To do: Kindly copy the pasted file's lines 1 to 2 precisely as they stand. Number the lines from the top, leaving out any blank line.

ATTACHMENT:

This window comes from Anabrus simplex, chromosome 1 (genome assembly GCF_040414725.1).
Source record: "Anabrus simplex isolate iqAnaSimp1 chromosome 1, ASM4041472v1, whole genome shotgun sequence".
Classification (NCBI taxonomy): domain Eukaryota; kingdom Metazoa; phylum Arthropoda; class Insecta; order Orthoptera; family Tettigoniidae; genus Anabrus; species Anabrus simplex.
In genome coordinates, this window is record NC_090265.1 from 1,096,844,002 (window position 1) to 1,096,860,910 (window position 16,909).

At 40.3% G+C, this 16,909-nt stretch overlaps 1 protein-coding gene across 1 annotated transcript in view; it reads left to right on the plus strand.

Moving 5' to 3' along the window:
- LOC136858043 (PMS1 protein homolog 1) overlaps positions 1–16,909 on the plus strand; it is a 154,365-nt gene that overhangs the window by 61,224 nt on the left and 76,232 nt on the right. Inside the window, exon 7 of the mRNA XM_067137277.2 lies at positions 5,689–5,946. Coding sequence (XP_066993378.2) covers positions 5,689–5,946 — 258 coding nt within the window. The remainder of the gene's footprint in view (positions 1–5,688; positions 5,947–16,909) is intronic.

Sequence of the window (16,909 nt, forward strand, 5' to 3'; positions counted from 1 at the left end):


This window comes from Anabrus simplex, chromosome 1 (genome assembly GCF_040414725.1).
Source record: "Anabrus simplex isolate iqAnaSimp1 chromosome 1, ASM4041472v1, whole genome shotgun sequence".